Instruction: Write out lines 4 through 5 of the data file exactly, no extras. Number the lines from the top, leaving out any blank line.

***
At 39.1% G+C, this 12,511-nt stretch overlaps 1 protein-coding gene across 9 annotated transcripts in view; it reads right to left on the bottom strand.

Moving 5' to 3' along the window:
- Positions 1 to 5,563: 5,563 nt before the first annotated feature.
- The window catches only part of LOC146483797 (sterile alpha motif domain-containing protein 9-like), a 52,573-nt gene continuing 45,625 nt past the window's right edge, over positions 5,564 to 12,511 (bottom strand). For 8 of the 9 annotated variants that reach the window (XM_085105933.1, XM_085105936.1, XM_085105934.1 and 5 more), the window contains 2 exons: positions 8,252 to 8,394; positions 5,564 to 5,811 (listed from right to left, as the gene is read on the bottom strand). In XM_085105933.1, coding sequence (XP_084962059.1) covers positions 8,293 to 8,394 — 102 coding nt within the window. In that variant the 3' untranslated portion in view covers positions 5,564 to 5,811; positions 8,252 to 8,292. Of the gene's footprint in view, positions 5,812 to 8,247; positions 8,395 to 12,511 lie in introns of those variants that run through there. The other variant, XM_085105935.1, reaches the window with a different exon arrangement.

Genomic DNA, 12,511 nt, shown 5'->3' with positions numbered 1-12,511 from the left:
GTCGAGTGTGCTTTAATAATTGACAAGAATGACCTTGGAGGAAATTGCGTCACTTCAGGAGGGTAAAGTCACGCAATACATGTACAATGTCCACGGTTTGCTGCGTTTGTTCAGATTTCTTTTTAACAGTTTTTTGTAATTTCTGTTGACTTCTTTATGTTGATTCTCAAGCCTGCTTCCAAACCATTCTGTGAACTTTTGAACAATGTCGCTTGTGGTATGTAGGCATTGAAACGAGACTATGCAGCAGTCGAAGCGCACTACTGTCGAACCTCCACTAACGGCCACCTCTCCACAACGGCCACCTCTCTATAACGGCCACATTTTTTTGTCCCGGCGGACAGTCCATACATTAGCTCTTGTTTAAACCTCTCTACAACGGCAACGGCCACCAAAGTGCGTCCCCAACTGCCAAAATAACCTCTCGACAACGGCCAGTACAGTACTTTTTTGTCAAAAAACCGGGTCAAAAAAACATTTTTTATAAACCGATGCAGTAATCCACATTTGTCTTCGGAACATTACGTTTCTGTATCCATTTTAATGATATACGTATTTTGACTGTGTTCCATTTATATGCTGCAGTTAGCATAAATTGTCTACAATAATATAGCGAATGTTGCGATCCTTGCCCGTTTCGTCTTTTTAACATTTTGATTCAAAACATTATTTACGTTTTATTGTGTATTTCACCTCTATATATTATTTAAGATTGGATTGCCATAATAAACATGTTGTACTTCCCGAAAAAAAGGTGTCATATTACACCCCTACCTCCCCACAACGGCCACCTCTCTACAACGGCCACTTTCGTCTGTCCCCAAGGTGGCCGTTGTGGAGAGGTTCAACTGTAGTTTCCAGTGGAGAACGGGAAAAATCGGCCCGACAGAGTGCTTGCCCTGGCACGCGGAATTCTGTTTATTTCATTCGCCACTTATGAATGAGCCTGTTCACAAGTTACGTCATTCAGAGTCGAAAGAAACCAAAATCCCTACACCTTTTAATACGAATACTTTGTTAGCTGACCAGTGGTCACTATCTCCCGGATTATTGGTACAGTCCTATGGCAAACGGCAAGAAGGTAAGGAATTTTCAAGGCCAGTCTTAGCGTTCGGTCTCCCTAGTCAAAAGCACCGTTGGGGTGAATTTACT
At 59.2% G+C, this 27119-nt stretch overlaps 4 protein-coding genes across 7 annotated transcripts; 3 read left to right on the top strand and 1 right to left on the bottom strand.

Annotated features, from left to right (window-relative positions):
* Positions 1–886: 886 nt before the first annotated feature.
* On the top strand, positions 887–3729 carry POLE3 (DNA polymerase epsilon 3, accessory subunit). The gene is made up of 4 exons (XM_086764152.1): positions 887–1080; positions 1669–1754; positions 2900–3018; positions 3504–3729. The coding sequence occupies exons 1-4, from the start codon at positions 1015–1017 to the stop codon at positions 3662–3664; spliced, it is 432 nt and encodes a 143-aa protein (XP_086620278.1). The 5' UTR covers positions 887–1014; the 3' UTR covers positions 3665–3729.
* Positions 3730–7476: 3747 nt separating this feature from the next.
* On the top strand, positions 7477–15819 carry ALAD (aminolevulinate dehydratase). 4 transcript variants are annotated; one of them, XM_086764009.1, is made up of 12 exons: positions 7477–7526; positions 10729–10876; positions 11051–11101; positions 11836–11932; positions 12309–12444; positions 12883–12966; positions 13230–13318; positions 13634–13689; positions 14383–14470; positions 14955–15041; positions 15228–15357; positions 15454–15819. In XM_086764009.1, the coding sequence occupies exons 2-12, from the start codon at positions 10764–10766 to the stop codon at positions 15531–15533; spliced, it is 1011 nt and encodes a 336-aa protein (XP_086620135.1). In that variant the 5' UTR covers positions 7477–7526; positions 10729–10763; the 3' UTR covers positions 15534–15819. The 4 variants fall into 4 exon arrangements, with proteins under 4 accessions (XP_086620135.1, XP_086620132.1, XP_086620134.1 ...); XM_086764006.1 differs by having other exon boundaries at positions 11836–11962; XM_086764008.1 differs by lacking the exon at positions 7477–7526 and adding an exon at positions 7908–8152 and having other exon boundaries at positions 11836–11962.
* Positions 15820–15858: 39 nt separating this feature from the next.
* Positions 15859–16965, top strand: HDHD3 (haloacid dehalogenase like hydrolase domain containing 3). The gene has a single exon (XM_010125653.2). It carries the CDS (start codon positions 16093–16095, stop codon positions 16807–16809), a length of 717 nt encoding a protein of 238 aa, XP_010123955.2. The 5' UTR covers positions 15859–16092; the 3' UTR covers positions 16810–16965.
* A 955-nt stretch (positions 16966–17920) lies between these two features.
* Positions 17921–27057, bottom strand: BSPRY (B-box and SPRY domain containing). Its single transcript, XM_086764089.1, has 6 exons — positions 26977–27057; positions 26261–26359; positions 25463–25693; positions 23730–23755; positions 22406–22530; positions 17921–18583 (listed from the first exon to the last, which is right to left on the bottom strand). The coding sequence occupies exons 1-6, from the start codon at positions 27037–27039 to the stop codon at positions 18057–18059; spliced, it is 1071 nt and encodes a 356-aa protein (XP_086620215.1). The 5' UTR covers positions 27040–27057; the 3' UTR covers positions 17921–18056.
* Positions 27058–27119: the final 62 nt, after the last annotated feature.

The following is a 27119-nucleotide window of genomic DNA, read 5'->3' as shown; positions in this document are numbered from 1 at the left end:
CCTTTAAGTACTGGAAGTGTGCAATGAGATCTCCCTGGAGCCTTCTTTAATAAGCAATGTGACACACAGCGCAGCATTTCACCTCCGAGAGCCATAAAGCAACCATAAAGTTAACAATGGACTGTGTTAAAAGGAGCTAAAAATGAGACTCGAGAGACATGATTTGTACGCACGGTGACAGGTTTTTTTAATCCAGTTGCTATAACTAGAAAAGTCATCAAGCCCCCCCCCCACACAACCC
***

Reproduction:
- The window catches only part of LOC146483797 (sterile alpha motif domain-containing protein 9-like), a 52,573-nt gene continuing 45,625 nt past the window's right edge, over positions 5,564 to 12,511 (bottom strand). For 8 of the 9 annotated variants that reach the window (XM_085105933.1, XM_085105936.1, XM_085105934.1 and 5 more), the window contains 2 exons: positions 8,252 to 8,394; positions 5,564 to 5,811 (listed from right to left, as the gene is read on the bottom strand). In XM_085105933.1, coding sequence (XP_084962059.1) covers positions 8,293 to 8,394 — 102 coding nt within the window. In that variant the 3' untranslated portion in view covers positions 5,564 to 5,811; positions 8,252 to 8,292. Of the gene's footprint in view, positions 5,812 to 8,247; positions 8,395 to 12,511 lie in introns of those variants that run through there. The other variant, XM_085105935.1, reaches the window with a different exon arrangement.

Genomic DNA, 12,511 nt, shown 5'->3' with positions numbered 1-12,511 from the left: